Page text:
In addressing all these aforementioned issues raised by urbanization, the concept of co-production is vital. Co-production refers to the process in which professionals, government officials, NGOs and community members are equally involved in delivering the public services to the civilians. The best form of co-production comprises of equality and reciprocity. Co-production or community engagement should have the following steps namely; inform, involve, listen, collaborate and empower. The entity that is providing services to the community should inform the community about the service it is planning to render, and then this entity should ask the community to be involved in rendering this service. Once the community is involved, the service provider should listen to the community’s inputs and work jointly towards achieving their collective goal. Most importantly, there should be transfer of knowledge and skills in the entire process either from the professionals to community members or vice versa. But this kind of relationships cannot be build overnight since they require both trust and time due to the complexities found within communities. The understanding of community is the basis of the best practice of social infrastructures. Community can be loosely defined as a group of people sharing life within a particular space. Thus, these people can be in smaller or larger groups and may have different interests, goals, resources and so forth. Link et al (2011, pp 6) argues that communities are heterogeneous entities and are characterized by “competing interests, large cultural variability, different attitudes towards outsiders, and unequal standards of living”. Community members often have different perspectives on various issues due to these community characteristics. Thus, both social and cultural capital shape people’s perspectives. Stalker (1996) attests to this when she says she cannot relate closely to the experiences, and thus perspectives of her students since they are from a different background to hers. It is important to realize that the heterogeneity of a community plays a key role in the process of community engagement and it can hinder this process. But if this is well understood the process can be a success. For instance, in PJS the community worked jointly with different NGOs to find solutions to their contested issues. The PJS community, together with Development Action Group (DAG) and the Architecture Sans Frontiers – UK (ASF-UK) with support from 1to1-Agency for Engagement sat down and outlined the problems existing in the area. They then drew the map of the area highlighting these problems, and they drew another map that presents how they want their area to look like in future. From this engagement the community was able to make a route that passes through the informal settlement, as there was none before. Moreover, they were able to create space where the kids can play since there was no recreational space before. But most importantly, there was an exchange of knowledge, skills, expertise, resources and wisdom between all the four parties involved in this process.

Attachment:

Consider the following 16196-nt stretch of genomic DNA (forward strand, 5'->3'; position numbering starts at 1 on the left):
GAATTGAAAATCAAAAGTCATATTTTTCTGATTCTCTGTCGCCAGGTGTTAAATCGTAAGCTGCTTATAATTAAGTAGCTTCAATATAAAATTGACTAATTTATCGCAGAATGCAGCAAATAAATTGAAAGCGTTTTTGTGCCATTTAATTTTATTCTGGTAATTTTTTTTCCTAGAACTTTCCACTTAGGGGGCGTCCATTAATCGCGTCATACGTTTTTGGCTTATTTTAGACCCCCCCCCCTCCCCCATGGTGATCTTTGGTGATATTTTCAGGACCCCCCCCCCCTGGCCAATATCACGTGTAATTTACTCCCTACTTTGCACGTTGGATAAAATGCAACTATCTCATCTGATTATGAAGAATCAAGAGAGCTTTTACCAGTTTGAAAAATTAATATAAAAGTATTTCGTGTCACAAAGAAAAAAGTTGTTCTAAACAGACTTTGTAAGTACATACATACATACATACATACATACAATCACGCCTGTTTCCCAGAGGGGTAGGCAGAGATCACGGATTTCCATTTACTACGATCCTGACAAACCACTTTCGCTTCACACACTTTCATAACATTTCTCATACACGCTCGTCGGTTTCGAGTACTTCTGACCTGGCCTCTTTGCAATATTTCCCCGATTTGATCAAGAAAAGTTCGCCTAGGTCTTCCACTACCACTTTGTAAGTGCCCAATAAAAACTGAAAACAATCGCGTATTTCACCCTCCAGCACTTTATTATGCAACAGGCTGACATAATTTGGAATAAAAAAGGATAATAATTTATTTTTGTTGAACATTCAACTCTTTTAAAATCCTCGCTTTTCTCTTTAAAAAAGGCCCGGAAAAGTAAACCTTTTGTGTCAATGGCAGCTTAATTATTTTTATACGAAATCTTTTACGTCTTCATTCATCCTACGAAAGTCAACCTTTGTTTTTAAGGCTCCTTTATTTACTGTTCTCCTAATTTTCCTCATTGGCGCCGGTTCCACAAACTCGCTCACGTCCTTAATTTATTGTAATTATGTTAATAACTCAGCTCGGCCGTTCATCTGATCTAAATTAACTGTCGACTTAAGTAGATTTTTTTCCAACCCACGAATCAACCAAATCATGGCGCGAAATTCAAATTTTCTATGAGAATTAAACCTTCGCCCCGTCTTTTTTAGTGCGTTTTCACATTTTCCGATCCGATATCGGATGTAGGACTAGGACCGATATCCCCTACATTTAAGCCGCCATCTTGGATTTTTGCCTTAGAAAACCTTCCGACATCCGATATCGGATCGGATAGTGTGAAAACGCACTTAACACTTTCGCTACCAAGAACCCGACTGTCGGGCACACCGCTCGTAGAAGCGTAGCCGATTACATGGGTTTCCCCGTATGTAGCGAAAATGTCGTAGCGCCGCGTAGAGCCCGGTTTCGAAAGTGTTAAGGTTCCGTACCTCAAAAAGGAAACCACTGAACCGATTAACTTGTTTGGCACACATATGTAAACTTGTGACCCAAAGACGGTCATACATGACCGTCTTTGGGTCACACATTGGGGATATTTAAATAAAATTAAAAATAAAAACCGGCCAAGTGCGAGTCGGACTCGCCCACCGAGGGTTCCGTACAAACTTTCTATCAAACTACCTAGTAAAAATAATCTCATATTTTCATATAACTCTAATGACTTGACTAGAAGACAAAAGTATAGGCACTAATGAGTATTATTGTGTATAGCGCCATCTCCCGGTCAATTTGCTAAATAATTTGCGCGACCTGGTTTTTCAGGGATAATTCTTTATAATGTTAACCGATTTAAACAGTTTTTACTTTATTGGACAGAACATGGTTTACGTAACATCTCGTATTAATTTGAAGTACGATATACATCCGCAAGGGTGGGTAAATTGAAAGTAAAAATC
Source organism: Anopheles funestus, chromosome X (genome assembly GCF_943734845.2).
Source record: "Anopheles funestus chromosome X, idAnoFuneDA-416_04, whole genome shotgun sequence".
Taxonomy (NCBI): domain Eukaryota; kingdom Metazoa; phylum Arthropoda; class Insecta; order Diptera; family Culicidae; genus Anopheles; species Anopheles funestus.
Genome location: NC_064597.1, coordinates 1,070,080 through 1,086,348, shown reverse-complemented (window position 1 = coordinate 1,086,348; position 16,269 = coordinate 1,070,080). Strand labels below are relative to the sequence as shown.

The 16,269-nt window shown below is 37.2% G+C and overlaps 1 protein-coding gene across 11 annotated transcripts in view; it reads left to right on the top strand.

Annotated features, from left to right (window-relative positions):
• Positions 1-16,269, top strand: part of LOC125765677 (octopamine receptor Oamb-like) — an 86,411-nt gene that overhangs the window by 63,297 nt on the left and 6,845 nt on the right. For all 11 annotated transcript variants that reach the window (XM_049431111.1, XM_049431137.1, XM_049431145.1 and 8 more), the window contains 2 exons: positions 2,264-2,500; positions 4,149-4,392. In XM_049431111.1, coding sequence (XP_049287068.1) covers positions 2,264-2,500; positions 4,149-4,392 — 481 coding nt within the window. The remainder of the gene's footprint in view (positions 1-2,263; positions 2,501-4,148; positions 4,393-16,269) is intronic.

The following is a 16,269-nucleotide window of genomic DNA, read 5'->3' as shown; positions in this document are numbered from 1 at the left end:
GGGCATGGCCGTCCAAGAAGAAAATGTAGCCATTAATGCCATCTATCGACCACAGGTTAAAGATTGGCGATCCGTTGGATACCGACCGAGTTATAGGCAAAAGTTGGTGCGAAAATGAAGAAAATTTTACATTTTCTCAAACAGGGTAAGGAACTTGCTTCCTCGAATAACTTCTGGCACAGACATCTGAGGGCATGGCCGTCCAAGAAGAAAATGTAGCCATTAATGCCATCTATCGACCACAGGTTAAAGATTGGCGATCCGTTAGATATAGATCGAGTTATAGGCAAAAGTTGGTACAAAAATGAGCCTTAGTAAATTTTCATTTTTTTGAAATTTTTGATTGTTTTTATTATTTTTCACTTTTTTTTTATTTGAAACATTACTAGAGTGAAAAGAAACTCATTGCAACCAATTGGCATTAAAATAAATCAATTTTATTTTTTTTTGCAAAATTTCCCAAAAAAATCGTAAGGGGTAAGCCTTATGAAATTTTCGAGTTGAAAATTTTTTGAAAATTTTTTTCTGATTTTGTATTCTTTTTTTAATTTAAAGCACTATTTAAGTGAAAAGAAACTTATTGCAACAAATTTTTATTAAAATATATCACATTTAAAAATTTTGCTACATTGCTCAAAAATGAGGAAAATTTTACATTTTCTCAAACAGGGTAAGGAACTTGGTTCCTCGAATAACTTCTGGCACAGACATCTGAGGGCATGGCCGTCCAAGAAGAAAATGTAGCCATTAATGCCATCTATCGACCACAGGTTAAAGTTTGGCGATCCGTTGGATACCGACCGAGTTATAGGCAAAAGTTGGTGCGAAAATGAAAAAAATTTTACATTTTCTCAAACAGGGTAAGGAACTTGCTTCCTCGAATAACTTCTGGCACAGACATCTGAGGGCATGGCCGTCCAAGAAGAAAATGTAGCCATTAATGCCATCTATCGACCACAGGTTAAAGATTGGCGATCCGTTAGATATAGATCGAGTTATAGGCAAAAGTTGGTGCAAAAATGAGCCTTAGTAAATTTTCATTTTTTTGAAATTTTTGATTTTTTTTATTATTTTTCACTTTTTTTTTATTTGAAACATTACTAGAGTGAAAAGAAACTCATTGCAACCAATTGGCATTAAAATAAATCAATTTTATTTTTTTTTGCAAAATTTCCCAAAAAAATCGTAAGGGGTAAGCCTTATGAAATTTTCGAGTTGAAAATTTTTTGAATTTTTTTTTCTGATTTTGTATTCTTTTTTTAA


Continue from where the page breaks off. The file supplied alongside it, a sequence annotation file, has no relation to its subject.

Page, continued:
However, there is a lot of challenges of community engagement and this still puzzles me. One of the challenges of community engagement is fortifying that the community representatives are truly representing the community’s aspirations or collective goals. Link et al (2011) elaborates this with what they encountered in La Gracia, Belize with regards to a water-filtration project they had to conduct in this area. In Link et al (2011), it is said that four undergraduate students who had to conduct a water-filtration project worked jointly with a village called Water Board assuming that this board represented the community’s interests. The four undergraduates found out that the four out of five recipients were Water Board families. Thus, this was a conflict of interest. Link et al (2011) further this argument by saying “Many families were not represented by the Water Board, nor were connected to the board in any way. Communication between the Water Board and other families was limited and confused, as we saw in our meetings.”. This is a huge challenge to the process of community engagement because it happens that a lot of people are chosen to be community leaders because of their class, positions or credibility based on their personal successes. In some instances, people self-elect themselves or even when elected by the masses some leaders do not serve the mandate given to them by the people.

The second challenge is “avoiding disillusionment” while engaging the social. It is hard to avoid this because it can be a challenge to control or limit people’s expectations when embarking on the process of community engagement. But what contributes immensely on this is the failure (from professionals) to be clear and concise on what the outcome of the projects or services will be. For example, when South Africa won the 2010 World Cup Bid in 2004 the people were promised job opportunities, better services, better life and so forth; but majority of the people did not benefit that much from the World Cup in 2010. Another challenge of community engagement is the inability to create continuous governed arrangements. There are a lot of dynamic shifts in people’s lives and careers; and this can contribute negatively to the process of community engagement. For instance, if a professional decides to follow a different career path while he/she was in the middle of a certain community project it can be challenging for the person replacing that individual to gain trust from that community. Ndzendze (2012) speaks about problematizing the single story and she advises that it is toxic to report or publish only the negative stories about the informal settlements such as Khayelitsha. As mentioned in my Reflection Paper 2, Ndzendze (2012) draws from Adichie’s TEDTalk about the dangers of a single story and says that the storyteller possesses more power over the recipient of the story. And as argued by Stalker (2012) that our experiences shape our perspectives, the negative stories reported about informal settlements give people on the outside (may be professionals, private bodies) of these informal settlements a certain view of them. Consequently, these people tend to marginalize the people living in these informal settlements whenever they must engage them. While it may be true that these negative stories are for public awareness and are a cry for help, they damage the reputation of these areas. Thus, it is advisable to have a balance of both positive and negative stories about these areas.